5 fairy tales about fabulous footwear that may or may not try to kill you

5 fairy tales about fabulous footwear that may or may not try to kill you

Some love them, some don’t hate them, but we all need them. Whether you are a fan of high heels or prefer comfy slippers, shoes are something we all use in our daily lives.

They protect our feet when we need to get from A to B, and they can help us make a (fashion) statement. However, shoes can also get you maimed, married or make you miserable! Just throw in a dash of magic and anything is suddenly possible with a pair of shoes.

Below, I’ve compiled a little list with five of the best (in my opinion – feel free to disagree) fairy tales about shoes. Some are fun little tales with happy endings, others not so much, so there should be something for every kind of fairy tale loving bookworm!

1. The red shoes by Hans Christian Andersen
When your shoe obsession becomes your downfall! This little story about a girl and her red shoes is a true horror story for all shoe lovers. It features a pair of magical shoes that turns out to be pretty bad for little Karen’s health. If you’re not necessarily looking for a typical happily-ever-after ending, this moral story may just be your thing.

5 fairy tales about fabulous footwear that may or may not try to kill you - the red shoes

2. The shoes that were danced to pieces by Brothers Grimm
This fairy tale is actually one of my (many) personal favourites. Without giving too much away, the story features an invisibility cloak, an underground castle and 12 callous princesses with holes in their shoes. If you’re looking to escape into a magical world where a poor soldier becomes the hero, I would recommend this story.

3. The goloshes of fortune by Hans Christian Andersen
A magical pair of goloshes is given to mankind by a fairy. The shoes are meant to fulfil every wish of the owner at the moment the wish is expressed “so that for once mankind have a chance of being happy” – famous last words. The story takes us on one journey after another as the shoes change owner, and it becomes clear that we humans don’t always know what we want from life. This is no five-minute fairy tale, so make sure you’ve got a bit of extra time to read this one.

5 fairy tales about fabulous footwear that may or may not try to kill you

4. Cinderella by Brothers Grimm
Yes, it’s probably no surprise that Cinderella made it onto this list. She undoubtedly has the most famous pair of shoes ever mentioned in a fairy tale. However, if you’ve never read the Grimm version, I can highly recommend it. It’s very different from the Disney version(s), which incorporates elements from Charles Perraults Cinderella story. In Grimm’s version her father doesn’t really care about her (!), there’s no fairy godmother (!) and her shoes are made of gold, not glass! It still has a happily-ever-after ending, though, so if you’re looking for some feel good vibes, this story is a good place to start.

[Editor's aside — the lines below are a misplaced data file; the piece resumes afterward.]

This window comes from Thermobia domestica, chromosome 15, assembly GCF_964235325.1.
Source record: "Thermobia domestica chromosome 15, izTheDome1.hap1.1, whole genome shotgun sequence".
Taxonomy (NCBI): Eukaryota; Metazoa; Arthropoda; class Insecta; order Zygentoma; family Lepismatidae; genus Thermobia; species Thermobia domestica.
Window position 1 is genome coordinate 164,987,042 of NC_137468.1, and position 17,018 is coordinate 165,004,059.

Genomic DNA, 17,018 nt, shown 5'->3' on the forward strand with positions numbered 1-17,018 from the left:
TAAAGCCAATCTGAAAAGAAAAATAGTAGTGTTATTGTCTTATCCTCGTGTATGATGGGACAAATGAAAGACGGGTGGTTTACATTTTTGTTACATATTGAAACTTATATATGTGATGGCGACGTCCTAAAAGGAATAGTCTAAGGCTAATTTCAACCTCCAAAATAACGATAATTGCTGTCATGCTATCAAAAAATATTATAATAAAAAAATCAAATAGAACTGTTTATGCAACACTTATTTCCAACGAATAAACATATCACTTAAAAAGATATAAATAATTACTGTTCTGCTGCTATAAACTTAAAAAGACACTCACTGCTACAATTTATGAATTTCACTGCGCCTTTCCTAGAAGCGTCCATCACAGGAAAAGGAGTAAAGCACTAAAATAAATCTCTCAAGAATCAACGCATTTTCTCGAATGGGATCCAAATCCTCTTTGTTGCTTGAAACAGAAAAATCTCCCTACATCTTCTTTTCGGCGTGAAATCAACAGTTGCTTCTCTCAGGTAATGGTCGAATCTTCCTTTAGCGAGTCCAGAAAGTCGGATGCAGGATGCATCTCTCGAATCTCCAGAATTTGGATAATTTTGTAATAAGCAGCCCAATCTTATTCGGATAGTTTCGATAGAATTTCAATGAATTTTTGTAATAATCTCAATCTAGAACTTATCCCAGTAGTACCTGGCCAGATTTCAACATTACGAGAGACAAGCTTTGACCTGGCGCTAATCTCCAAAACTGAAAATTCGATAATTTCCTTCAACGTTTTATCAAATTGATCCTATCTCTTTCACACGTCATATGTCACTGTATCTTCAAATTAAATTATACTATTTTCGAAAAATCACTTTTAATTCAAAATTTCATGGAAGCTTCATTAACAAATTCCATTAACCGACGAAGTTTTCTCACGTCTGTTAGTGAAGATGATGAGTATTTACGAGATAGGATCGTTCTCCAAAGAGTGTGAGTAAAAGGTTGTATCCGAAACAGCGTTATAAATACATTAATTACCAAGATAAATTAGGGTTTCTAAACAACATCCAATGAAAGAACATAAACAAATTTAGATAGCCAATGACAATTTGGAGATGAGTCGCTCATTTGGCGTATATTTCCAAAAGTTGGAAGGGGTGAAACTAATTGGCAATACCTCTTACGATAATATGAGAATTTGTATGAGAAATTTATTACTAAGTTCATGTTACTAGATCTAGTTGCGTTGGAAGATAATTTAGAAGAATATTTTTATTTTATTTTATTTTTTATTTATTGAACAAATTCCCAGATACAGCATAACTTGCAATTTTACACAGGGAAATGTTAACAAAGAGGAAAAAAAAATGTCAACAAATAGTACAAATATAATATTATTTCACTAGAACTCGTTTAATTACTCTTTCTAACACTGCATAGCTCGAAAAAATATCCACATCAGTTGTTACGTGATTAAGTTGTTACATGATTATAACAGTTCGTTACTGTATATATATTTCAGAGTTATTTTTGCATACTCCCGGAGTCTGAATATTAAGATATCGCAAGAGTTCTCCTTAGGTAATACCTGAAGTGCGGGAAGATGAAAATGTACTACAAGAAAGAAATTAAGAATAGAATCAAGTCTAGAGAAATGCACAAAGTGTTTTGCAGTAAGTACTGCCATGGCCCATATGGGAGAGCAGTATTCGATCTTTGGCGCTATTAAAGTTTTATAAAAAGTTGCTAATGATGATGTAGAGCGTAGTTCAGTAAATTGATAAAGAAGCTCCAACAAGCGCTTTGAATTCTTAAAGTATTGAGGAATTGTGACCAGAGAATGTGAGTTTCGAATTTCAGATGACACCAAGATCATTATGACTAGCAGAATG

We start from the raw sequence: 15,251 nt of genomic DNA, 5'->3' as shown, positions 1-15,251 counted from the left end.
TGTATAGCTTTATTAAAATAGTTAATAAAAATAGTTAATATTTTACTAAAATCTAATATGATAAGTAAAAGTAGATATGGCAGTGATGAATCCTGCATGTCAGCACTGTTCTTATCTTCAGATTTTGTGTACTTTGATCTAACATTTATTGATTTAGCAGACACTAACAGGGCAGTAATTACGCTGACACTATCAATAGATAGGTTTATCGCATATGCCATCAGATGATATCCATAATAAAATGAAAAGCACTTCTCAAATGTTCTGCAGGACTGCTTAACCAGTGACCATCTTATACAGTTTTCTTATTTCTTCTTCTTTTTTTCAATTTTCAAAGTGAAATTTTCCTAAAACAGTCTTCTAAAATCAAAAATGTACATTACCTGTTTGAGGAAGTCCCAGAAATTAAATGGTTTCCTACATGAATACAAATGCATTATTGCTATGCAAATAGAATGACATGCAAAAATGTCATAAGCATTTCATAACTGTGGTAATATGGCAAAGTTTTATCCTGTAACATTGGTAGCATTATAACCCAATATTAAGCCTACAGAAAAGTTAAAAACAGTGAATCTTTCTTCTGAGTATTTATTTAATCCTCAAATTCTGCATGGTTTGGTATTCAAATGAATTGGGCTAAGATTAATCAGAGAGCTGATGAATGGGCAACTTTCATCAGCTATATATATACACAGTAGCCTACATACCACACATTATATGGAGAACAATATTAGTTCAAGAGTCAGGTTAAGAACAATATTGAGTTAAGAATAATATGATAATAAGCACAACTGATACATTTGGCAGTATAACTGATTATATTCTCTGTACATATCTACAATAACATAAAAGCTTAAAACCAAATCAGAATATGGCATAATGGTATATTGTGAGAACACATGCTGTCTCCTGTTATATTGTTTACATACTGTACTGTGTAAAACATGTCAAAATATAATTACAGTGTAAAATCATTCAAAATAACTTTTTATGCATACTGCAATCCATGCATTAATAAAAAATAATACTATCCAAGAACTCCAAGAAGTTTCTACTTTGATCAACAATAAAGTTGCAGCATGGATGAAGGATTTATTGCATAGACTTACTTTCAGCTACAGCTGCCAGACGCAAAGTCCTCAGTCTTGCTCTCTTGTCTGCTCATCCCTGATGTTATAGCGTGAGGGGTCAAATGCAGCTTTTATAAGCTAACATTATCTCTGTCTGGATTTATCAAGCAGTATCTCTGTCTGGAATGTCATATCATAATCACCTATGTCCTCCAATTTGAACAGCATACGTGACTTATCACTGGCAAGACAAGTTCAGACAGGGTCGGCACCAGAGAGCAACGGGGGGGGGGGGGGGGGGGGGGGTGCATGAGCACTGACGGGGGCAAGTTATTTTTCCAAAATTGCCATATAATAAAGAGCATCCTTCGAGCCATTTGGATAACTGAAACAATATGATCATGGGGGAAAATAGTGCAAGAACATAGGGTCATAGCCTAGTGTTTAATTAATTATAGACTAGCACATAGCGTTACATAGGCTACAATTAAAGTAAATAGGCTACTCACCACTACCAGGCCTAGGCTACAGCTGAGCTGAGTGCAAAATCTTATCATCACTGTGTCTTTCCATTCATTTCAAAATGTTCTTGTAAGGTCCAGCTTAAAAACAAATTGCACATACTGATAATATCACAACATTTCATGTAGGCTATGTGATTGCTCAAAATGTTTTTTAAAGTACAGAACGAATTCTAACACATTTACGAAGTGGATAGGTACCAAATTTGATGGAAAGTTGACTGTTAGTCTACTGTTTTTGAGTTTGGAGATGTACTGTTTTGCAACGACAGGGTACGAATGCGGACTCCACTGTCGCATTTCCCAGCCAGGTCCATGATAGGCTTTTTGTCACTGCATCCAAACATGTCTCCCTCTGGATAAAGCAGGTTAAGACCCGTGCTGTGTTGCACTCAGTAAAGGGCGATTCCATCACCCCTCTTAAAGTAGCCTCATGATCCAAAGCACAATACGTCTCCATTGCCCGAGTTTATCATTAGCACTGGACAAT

5. The boots of buffalo leather by Brothers Grimm
This fun fairy tale features a former soldier with some practical boots. Though his footwear is discussed in the beginning of the story, they are actually not the focus of this little tale. The soldier’s unique toasting abilities and his mysterious travelling companion, Bright-boots, are far more interesting than his buffalo leather boots! If you’re looking for a short but fun story filled with deadly robbers, spells and a travel companion who is more than he seems, this could be a fairy tale for you!

5 fairy tales about fabulous footwear that may or may not try to kill youAs always, I’ve hyperlinked each fairy tale title to a website where you can read the stories for free. However, if you’ve got a Kindle, I would recommend that you download ‘Household Tales by Brothers Grimm’ translated by Margaret Hunt. It’s free, and the translation from German is one of the best out there (if you ask me).

There are also free Kindle editions of Hans Christian Andersen’s fairy tales, but I’m not sure which English version is best – I tend to read his fairy tales in Danish. If you know of a great English translation of Andersen’s stories, please share it in the comments below!

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